Essentialist Progression

Ch.2, Introduction (pp.51–52).

Historians of religion recognize a progression from primitive tribal animisms, through polytheisms such as those of the Greeks, Romans and Norsemen, to monotheisms such as Judaism and its derivatives, Christianity and Islam. (p.52)

We have learnt to be suspicious of claims like this, and it’s not hard to see why. A narrative which calmly places Western monotheisms at the end-point of a centuries-long ‘progression’, and shows that we have developed further than all those who are stuck with more ‘primitive’ forms of religion – well, it’s a narrative that rather obviously comes with its own built-in politics.

But still, for Dawkins’ purpose, this narrative matters not because it preserves memories of Empire, but because it helps underwrite his core essentialising move – his claim to know what religion, belief in the divine, belief in gods, belief in God are really about. The God Hypothesis as he has described it is the essence and end-point of religion: deal with that, and you have dealt with religion.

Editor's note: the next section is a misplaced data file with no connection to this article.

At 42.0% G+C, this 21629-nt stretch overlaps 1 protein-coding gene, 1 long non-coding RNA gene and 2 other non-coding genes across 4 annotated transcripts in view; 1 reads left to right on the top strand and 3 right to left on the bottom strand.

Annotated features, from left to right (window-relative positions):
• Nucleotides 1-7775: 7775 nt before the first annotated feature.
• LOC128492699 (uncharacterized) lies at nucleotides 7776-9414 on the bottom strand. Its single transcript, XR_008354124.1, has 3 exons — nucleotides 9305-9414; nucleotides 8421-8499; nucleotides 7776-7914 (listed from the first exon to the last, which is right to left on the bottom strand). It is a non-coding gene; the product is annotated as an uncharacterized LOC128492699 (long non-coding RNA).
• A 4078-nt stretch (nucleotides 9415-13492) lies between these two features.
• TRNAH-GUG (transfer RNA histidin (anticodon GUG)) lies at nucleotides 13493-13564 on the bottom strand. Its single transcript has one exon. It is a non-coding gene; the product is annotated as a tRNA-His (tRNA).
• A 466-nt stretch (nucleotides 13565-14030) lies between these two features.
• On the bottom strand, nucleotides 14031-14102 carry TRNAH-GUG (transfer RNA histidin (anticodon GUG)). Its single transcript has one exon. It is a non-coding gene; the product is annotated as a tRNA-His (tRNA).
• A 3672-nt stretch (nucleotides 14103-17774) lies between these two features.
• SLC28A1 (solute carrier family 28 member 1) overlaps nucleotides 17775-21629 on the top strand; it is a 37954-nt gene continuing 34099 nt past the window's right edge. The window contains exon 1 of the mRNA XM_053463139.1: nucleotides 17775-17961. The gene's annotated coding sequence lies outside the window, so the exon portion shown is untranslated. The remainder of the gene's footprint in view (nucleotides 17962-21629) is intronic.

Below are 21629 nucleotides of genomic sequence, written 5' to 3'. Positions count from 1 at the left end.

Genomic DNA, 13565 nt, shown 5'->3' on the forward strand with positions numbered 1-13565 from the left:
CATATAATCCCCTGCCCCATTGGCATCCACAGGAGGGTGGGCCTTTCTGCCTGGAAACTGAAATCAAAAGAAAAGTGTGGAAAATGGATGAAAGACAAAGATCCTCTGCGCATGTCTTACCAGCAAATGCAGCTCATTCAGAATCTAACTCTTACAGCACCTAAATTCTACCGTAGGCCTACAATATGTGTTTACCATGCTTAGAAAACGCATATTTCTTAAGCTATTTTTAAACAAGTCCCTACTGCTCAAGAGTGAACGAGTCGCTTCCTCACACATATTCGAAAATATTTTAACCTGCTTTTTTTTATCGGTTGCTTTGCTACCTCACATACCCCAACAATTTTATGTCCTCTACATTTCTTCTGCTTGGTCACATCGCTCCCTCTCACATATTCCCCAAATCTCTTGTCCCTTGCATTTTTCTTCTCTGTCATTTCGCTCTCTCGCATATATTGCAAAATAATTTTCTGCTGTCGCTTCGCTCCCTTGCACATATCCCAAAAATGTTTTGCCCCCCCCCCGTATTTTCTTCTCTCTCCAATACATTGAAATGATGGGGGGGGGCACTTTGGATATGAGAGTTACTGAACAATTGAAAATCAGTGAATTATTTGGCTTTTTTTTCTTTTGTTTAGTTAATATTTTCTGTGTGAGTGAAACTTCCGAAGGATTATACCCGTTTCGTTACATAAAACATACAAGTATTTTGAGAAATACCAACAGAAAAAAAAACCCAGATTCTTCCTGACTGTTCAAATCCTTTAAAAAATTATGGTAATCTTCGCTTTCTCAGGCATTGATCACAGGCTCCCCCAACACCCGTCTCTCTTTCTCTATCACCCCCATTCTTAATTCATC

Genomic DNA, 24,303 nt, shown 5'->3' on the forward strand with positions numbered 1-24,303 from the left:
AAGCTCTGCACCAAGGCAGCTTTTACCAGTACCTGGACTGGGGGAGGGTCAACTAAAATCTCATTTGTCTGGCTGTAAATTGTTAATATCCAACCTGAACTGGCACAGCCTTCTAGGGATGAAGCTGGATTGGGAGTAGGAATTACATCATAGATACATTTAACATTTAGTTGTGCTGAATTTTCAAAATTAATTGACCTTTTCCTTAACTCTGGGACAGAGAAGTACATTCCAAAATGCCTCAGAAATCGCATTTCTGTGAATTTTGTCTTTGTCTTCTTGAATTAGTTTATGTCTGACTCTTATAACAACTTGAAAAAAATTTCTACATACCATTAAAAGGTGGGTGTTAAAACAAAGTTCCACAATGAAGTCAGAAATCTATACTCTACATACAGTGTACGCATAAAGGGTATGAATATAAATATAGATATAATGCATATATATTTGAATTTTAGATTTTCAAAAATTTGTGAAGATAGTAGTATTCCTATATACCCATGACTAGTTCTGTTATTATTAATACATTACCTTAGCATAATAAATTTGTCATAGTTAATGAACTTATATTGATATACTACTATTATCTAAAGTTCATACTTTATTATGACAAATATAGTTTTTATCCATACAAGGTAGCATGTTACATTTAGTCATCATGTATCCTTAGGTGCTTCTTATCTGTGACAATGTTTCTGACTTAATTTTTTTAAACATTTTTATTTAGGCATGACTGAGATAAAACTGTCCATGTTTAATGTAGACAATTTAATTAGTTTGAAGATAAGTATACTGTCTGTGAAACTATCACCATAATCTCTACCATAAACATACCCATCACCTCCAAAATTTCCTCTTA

I’m going to get on to the specific problems with Dawkins expansion of this brief quotation in subsequent entries. But I wanted to point out in passing that this is one of the passages that does make Dawkins sound like he’s from the nineteenth century. When people make that kind of criticism, they’re not simply making up random insults (or at least some of them are not): Dawkins essentialising move here, and the attendant breezy analysis of differing forms of religion, really does make him sound like someone from a different era. That in itself doesn’t mean he’s wrong, of course – but it doesn’t make it easier to take him seriously.

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